Happy writing and good luck foreshadowing!

Katie

 

Rustling Leaves

Hello everyone!

When writing, I have always found story starters to be helpful. For me, a story starter is the most effective type of writing prompt. I have yet to meet a story starter that did not inspire me to write.

For the next two weeks, your writing challenge is to use the following story starter to write a short story.

The sun shone down, creating dappled shadows on the wooded path. Overhead, birds hopped and darted among the braches, alternately singing to and scolding each other. A crisp breeze rustled the changing leaves and tousled his hair. Although everything around him seemed peaceful, he couldn’t shake the feeling that someone was watching him.

Happy writing!

Katie

Children’s Books’ Formats

Hello everyone!

While preparing my post New Jersey SCBWI 2017 Annual Conference submissions, I came across Summer Edward’s blog post “Types of Books for Children and Teens- Formats Explained.” It contains word count, page length, and format advice for the main genres of children’s books. I highly recommend her post.

Happy writing!

Katie

How do you like those apples?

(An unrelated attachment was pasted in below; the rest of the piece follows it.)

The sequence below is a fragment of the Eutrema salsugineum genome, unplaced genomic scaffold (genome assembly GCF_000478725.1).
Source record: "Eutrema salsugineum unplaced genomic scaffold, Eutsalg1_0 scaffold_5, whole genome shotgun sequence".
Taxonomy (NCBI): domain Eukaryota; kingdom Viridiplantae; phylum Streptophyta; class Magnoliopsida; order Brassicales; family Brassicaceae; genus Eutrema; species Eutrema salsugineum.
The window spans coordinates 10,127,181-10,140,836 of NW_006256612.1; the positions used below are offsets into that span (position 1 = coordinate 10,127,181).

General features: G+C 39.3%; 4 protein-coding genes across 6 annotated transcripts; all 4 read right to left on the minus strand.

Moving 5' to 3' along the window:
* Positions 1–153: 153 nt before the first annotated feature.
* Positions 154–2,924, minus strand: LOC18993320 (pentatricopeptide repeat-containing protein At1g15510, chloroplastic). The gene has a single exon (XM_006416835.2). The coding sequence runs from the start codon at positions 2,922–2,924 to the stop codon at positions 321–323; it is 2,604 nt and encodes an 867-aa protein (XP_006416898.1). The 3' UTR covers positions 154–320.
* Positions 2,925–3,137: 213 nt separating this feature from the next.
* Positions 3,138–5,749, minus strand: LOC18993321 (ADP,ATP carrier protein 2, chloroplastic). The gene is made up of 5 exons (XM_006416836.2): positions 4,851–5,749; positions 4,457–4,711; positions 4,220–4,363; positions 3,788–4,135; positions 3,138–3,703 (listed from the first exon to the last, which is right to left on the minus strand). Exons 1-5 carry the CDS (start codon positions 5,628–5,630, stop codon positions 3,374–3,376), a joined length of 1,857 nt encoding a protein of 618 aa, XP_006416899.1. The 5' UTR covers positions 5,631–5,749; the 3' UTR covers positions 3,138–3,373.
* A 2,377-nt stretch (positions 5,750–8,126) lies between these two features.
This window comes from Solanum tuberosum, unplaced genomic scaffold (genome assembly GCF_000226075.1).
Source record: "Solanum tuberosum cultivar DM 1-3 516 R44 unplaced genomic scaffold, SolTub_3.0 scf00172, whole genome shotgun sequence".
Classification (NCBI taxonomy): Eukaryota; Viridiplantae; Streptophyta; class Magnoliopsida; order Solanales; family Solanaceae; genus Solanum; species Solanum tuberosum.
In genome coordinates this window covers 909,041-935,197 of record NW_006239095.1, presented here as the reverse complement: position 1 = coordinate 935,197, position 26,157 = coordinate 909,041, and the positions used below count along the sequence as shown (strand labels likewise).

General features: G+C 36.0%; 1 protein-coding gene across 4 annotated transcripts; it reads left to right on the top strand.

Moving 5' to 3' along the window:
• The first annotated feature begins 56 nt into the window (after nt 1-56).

Hello everyone!

“Play is a child’s work and this is not a trivial pursuit.” – Alfred Adler

Your writing challenge for the next two weeks is to choose one of the six word groups below and write a short story that uses all of the words mentioned. To make this even more challenging, you can roll a die to determine which set of three words you must use. (All of the words in the lists are from cards randomly drawn from the game Apples to Apples.)

  1. Chickens, Gossip, Zen
  2. The Little Mermaid, The JFK Assassination, Scene of the Crime
  3. Quicksand, Pro Wrestling, A Crawl Space
  4. Confucius, Roman Numerals, Dr. Kevorkian
  5. Firefighters, Jimmy Stewart, Leather
  6. The 1950s, Pond Scum, Marriage

*This writing prompt was inspired by an activity Justin Tappan had us do at our critique group.

Happy writing!

Katie

Writer’s Conferences

Hello everyone!

Back in June, I attended the 2017 New Jersey Society of Children’s Books Writers and Illustrators Annual Conference.  I learned a lot and got to meet many interesting writers, illustrators, agents, and editors.

In her blog post, “How to Prepare for a Writer’s Conference,” Julia Yong offers a writer’s conference packing list and tips for how to get the most out of a writer’s conference while there.

Although Julia’s packing list is very thorough, I would like to add four more items to it.

  1. Tissues – You never know when you or someone else will need one.
  2. Hand sanitizer or baby wipes – You’ll be meeting a lot of people.  If you or one of them are sick, you’ll want to be able to clean your hands.  Getting into a bathroom can be difficult at conferences.
  3. Band-Aids – Like tissues, you never know when you or someone else will need one.
  4. Dental floss – If you have a pitch session after a meal, you’ll want to make sure the agent isn’t distracted by something stuck in your teeth.

I hope you find “How to Prepare for a Writer’s Conference” helpful when preparing for your next writer’s conference!

Happy writing!

Katie